My Child Is "Labeled" as Bad

It is important that children get the help they need to behave appropriately at school.
My son always seems to be in trouble at school. No matter what he does, he gets a detention. This has carried over from last year, when he had a belittling teacher who always put him in detention. His information was sent over to the middle school to watch out for him. How do we get the "label" off our child? I have a meeting with his teachers to discuss this problem.
Be realistic. Your son's actions in school are the main reason why he has been labeled. Maybe last year's teacher did not help the situation, but it is very difficult to believe that this teacher is causing his current problems in middle school. Your son's records did follow him and do speak loud and clear to every one of his middle-school teachers. However, most of these teachers probably hoped that he had matured over the summer and that being in a different environment would help him overcome the problems he had in elementary school.

At the meeting with your son's teachers, you need to find out exactly why he is getting detention. He should also be at this meeting to hear what the teachers have to say and to explain his actions. Hopefully, you and your son will be able to work with the teachers to develop a plan that will improve his behavior and reduce the number of detentions. However, as much as you want your son not to be labeled, it is his responsibility, not yours, to make the effort to erase this label. Your son will try harder to behave at school if you support his teachers' efforts to improve his behavior. You might remove a valued privilege every time he gets detention.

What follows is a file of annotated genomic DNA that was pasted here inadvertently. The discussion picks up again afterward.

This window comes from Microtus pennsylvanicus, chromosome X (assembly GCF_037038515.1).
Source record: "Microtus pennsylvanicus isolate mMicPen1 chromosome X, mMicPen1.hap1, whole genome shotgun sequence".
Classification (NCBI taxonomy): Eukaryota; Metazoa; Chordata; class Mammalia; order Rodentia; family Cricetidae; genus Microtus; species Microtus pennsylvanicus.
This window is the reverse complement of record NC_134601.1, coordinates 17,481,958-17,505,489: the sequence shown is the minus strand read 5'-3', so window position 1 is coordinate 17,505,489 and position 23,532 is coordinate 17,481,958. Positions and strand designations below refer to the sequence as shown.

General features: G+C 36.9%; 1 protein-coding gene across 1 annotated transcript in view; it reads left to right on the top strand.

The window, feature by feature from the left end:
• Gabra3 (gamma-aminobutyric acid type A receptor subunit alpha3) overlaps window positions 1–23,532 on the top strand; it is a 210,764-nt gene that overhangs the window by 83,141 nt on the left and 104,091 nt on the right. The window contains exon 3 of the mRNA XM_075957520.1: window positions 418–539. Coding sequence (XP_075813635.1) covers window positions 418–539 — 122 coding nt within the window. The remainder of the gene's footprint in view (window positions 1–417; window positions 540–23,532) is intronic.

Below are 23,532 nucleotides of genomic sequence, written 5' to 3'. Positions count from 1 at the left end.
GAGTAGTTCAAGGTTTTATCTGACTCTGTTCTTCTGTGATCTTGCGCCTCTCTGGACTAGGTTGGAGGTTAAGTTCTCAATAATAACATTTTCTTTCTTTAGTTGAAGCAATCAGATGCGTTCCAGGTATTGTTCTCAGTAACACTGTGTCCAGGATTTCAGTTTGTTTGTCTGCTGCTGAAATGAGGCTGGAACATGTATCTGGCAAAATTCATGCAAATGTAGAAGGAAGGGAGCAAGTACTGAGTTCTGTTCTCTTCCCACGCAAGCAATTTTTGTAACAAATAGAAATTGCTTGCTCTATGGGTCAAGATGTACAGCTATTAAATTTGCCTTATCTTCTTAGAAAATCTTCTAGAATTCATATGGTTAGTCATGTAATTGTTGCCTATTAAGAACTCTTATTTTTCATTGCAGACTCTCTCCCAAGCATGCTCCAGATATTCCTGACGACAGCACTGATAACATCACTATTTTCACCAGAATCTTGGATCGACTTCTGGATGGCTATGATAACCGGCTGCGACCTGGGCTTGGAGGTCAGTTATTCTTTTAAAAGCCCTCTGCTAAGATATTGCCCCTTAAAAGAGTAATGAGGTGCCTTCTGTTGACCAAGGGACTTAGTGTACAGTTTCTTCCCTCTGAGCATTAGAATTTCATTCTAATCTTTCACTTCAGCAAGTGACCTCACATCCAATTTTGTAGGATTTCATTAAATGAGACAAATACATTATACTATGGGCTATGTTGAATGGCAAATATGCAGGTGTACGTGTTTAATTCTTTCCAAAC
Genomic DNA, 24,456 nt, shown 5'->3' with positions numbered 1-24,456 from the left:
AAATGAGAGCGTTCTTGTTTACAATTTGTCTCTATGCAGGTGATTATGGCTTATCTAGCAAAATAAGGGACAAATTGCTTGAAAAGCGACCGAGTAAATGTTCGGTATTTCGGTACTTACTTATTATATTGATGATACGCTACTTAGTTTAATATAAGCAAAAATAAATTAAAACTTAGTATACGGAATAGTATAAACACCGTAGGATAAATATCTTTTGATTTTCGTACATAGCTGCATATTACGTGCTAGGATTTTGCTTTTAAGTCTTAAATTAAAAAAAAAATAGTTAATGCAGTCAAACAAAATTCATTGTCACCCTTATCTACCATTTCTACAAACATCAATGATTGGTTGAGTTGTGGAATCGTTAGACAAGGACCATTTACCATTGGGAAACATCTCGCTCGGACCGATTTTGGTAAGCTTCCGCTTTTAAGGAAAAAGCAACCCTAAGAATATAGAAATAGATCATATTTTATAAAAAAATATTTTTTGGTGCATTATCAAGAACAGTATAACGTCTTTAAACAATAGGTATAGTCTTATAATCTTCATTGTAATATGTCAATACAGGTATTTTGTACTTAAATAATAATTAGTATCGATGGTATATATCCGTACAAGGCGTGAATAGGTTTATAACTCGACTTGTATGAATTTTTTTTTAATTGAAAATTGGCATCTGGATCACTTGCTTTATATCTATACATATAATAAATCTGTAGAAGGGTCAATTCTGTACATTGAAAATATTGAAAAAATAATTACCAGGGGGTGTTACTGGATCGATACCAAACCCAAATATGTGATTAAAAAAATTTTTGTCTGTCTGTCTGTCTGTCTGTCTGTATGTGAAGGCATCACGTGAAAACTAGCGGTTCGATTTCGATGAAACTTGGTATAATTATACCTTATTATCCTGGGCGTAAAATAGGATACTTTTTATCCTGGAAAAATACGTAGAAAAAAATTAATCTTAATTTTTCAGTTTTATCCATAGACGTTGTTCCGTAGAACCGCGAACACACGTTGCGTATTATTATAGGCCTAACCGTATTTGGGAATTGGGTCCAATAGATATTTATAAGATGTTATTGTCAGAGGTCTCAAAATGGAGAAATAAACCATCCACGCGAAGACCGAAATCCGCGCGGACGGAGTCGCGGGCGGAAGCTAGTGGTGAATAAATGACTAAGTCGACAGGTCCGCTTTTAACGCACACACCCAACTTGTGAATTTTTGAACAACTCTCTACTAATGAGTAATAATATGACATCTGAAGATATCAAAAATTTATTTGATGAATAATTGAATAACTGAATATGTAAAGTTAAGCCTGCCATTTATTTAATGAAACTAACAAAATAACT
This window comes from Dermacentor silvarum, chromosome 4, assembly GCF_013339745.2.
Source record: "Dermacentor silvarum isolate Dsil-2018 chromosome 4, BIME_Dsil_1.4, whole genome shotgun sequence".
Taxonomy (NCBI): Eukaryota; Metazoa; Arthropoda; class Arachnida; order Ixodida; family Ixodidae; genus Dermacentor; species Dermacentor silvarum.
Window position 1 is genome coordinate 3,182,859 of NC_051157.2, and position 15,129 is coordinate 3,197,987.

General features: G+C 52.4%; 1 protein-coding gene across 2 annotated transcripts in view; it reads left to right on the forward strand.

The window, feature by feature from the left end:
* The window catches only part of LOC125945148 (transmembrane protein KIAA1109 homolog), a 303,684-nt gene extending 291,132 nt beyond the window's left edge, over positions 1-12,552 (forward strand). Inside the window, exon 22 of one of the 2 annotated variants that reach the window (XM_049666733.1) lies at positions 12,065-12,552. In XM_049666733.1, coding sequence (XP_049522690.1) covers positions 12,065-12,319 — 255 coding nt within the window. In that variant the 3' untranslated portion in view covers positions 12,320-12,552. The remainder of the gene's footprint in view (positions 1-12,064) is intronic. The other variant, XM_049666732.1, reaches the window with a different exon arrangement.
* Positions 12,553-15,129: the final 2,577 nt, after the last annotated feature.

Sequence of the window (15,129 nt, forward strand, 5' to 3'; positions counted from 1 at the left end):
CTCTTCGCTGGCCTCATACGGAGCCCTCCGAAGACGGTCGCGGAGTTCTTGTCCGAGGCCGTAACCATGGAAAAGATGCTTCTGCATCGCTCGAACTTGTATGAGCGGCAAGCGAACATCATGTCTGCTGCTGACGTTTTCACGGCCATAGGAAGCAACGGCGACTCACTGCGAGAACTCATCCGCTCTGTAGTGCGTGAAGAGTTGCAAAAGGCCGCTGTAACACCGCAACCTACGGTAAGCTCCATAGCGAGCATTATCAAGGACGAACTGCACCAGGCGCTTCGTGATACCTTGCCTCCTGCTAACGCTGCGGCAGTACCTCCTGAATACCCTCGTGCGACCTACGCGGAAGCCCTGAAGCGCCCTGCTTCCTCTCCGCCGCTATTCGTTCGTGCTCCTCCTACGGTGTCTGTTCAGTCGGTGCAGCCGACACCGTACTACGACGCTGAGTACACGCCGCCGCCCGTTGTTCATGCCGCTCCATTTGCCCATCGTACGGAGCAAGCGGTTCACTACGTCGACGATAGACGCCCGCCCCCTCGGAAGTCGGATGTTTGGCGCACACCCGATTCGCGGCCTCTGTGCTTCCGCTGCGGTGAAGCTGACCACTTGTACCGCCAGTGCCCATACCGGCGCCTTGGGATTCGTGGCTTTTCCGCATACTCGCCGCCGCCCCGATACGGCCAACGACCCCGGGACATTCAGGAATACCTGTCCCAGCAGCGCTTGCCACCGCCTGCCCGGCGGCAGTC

Often, a child's behavior reflects that something besides school is really bothering him. Has your son had any major changes in his life, such as the death of a relative or close friend, or a divorce? How does your son get along with the children in the neighborhood? Does he have a lot of friends? Does he participate in any activities outside of school where he is an accepted part of the group? You should definitely share the answers to these questions with his teachers at the meeting. It is important for your son to get the help he needs to behave appropriately at school.

Peggy Gisler and Marge Eberts are experienced teachers who have more than 60 educational publications to their credit. They began writing books together in 1979. Careers for Bookworms was a Book-of-the-Month Club paperback selection, and Pancakes, Crackers, and Pizza received recognition from the Children's Reading Roundtable. Gisler and Eberts taught in classrooms from kindergarten through graduate school. Both have been supervisors at the Butler University Reading Center.

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